A great white shark recently off the coast in Mexico
A great white shark recently off the coast in Mexico

When teaching entrepreneurial business models, I have frequently commented on my fascination with what I believe to be the real business model of “American Idol” a popular (although less so now) American television program. Here’s my take on the model:

It’s estimated that around 1% of the American population can sing at the level of the best professionals. That would mean around 3,000,000 people in the US can compete with the top talent. As a music producer, the ideal business model would then be to create a process by which you:

  • Screened to identify members of the 1%
  • Signed them up with a representative contract that was strongly in your favor before they become famous
  • Use your media control and money to make them famous
  • Collect your handsome fees, once they are famous

Sound familiar? That’s the American Idol model. Best of all, its use of media is one that fits the most popular current television format, specifically “reality television” where “real people” have “real emotions,” winning and losing contests, with viewer input and control.

The winner of the contest is irrelevant to the producer. What’s relevant is only that 30,000,000 viewers watched for 13 weeks and the brand of each contestant was built over the course of the show. In my most cynical view, even the “special” features like “saves” are designed to extend the exposure time of contestants so as to build as much brand equity as possible in each new potential star.

This is essentially the nature of marketing of consumer products. If you have the money (and essentially the media) to tell people what to buy, they will buy it. It’s why a Hermes 100 inch White Nile Crocodile Himalayan Birkin handbag is valued at $115,000. Really?

Recently, Shark Tank has employed the same model, I suspect without even intending to do so. Most consumer innovations created by aspiring entrepreneurs are destined to failure. Most venture capitalists understand this and therefore are reluctant to invest in the latest consumer product. But, the investor group of Shark Tank has built an admirable record of success. Their own egos could lead them to believe that their selection skill is exemplary, but I would offer another explanation. As in the case of American Idol, Shark Tank uses their marketing muscle, namely their audience of 30,000,000 viewers to build brand equity for the products that they feature on their show. And, as in the case of American Idol, the contracts that they require the entrepreneur to sign before entry into the “reality TV” show, gives the producers equity rights in the company.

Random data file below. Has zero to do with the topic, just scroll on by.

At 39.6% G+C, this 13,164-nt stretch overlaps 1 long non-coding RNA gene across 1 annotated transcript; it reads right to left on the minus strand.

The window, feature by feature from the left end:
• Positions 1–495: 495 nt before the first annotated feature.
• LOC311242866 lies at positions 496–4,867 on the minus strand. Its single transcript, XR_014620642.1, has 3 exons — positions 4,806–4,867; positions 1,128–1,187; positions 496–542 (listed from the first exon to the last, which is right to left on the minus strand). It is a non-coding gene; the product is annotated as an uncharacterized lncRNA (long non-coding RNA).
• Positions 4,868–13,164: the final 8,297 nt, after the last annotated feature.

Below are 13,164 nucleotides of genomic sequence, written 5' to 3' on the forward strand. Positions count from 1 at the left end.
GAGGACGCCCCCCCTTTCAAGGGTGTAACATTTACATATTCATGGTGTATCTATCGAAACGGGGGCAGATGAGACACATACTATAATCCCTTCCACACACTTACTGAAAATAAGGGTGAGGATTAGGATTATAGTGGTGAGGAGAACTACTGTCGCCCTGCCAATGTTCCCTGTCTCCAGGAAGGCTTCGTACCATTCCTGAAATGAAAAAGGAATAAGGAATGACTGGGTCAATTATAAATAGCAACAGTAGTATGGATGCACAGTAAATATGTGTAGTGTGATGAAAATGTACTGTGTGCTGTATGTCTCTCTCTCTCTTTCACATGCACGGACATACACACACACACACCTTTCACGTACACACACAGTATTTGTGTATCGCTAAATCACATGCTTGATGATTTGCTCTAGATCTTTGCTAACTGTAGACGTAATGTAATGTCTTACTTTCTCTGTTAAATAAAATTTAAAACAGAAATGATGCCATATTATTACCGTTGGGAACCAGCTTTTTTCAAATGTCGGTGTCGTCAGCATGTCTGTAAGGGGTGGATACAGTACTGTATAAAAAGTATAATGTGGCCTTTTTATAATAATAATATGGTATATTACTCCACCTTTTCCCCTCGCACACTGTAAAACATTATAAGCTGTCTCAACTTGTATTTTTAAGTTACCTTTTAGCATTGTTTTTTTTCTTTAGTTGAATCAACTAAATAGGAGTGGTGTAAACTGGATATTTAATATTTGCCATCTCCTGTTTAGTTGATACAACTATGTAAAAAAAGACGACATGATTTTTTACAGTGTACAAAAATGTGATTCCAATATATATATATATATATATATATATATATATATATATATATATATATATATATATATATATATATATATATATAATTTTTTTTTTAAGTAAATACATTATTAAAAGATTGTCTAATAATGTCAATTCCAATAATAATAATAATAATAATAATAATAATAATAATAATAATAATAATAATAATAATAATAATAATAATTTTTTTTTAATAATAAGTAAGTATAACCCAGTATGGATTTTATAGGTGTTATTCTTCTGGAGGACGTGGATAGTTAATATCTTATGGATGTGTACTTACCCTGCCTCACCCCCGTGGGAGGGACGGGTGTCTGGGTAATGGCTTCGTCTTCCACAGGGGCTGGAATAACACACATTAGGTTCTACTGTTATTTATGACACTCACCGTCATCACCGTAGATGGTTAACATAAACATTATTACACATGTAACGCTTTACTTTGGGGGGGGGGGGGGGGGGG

Both models, that of American Idol and that of Shark Tank, rely upon the enormous reach of their media and brand to the intended demographic customer.

Currently, I believe that this is a model that can, and will, be exploited by many companies who have both brand equity and media reach to customers. For example, a national supermarket chain can use their customer reach to feature a “New Products” section in which customers vote for new potentially successful food products. If we believe that one tea is really no different than another and that marketing makes the difference, then marketing effort to build new brands can build new product success. But, even better, if the supermarket signs up exclusive distribution rights, or equity rights before allowing the product into its showcase, then all the better.

I see no limit.

About the Author

Bob Caspe is the CEO at the International Entrepreneurship Center (http://iecpartners.com).   He has started three companies, has taught thousands of entrepreneurs around the world, and has mentored and taught students at MIT and Babson College.

Download a copy of his book: Entrepreneurial Action at http://caspegroup.com/textbook.php

Bob's personal website: http://caspegroup.com.